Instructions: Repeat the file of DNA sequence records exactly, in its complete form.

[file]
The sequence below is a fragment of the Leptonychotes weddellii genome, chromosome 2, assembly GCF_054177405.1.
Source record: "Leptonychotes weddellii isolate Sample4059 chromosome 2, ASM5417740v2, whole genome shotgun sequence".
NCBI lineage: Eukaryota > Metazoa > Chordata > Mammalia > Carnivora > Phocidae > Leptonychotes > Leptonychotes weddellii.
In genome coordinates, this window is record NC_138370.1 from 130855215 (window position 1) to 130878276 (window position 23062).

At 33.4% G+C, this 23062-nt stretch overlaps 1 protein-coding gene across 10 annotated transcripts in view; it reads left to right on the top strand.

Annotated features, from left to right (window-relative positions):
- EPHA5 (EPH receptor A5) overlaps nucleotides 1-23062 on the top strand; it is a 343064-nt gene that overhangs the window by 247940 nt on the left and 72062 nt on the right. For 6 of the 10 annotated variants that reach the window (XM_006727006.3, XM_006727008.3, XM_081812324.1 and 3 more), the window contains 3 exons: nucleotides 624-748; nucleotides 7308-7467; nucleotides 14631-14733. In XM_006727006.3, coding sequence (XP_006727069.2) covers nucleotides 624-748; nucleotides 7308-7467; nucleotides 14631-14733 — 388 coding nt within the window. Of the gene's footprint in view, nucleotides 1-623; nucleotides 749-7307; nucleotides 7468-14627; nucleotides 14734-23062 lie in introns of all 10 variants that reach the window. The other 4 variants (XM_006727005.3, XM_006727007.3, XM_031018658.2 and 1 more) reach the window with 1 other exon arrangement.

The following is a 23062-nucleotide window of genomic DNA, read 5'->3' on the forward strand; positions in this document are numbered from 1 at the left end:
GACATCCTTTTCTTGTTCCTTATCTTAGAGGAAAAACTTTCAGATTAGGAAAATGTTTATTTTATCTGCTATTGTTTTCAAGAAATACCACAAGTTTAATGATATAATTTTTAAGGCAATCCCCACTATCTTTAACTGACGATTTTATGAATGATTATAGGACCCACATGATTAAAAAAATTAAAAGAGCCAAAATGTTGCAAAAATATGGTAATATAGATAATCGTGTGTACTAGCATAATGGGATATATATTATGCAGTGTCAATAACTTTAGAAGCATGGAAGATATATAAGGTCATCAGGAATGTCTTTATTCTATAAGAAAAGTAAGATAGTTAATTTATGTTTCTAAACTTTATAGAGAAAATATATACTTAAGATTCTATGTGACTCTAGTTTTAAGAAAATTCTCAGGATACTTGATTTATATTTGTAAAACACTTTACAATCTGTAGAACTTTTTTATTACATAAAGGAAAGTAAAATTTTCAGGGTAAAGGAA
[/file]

The sequence below is a fragment of the Leptonychotes weddellii genome, chromosome 2, assembly GCF_054177405.1.
Source record: "Leptonychotes weddellii isolate Sample4059 chromosome 2, ASM5417740v2, whole genome shotgun sequence".
NCBI lineage: Eukaryota > Metazoa > Chordata > Mammalia > Carnivora > Phocidae > Leptonychotes > Leptonychotes weddellii.
In genome coordinates, this window is record NC_138370.1 from 130855215 (window position 1) to 130878276 (window position 23062).

At 33.4% G+C, this 23062-nt stretch overlaps 1 protein-coding gene across 10 annotated transcripts in view; it reads left to right on the top strand.

Annotated features, from left to right (window-relative positions):
- EPHA5 (EPH receptor A5) overlaps nucleotides 1-23062 on the top strand; it is a 343064-nt gene that overhangs the window by 247940 nt on the left and 72062 nt on the right. For 6 of the 10 annotated variants that reach the window (XM_006727006.3, XM_006727008.3, XM_081812324.1 and 3 more), the window contains 3 exons: nucleotides 624-748; nucleotides 7308-7467; nucleotides 14631-14733. In XM_006727006.3, coding sequence (XP_006727069.2) covers nucleotides 624-748; nucleotides 7308-7467; nucleotides 14631-14733 — 388 coding nt within the window. Of the gene's footprint in view, nucleotides 1-623; nucleotides 749-7307; nucleotides 7468-14627; nucleotides 14734-23062 lie in introns of all 10 variants that reach the window. The other 4 variants (XM_006727005.3, XM_006727007.3, XM_031018658.2 and 1 more) reach the window with 1 other exon arrangement.

The following is a 23062-nucleotide window of genomic DNA, read 5'->3' on the forward strand; positions in this document are numbered from 1 at the left end:
GACATCCTTTTCTTGTTCCTTATCTTAGAGGAAAAACTTTCAGATTAGGAAAATGTTTATTTTATCTGCTATTGTTTTCAAGAAATACCACAAGTTTAATGATATAATTTTTAAGGCAATCCCCACTATCTTTAACTGACGATTTTATGAATGATTATAGGACCCACATGATTAAAAAAATTAAAAGAGCCAAAATGTTGCAAAAATATGGTAATATAGATAATCGTGTGTACTAGCATAATGGGATATATATTATGCAGTGTCAATAACTTTAGAAGCATGGAAGATATATAAGGTCATCAGGAATGTCTTTATTCTATAAGAAAAGTAAGATAGTTAATTTATGTTTCTAAACTTTATAGAGAAAATATATACTTAAGATTCTATGTGACTCTAGTTTTAAGAAAATTCTCAGGATACTTGATTTATATTTGTAAAACACTTTACAATCTGTAGAACTTTTTTATTACATAAAGGAAAGTAAAATTTTCAGGGTAAAGGAA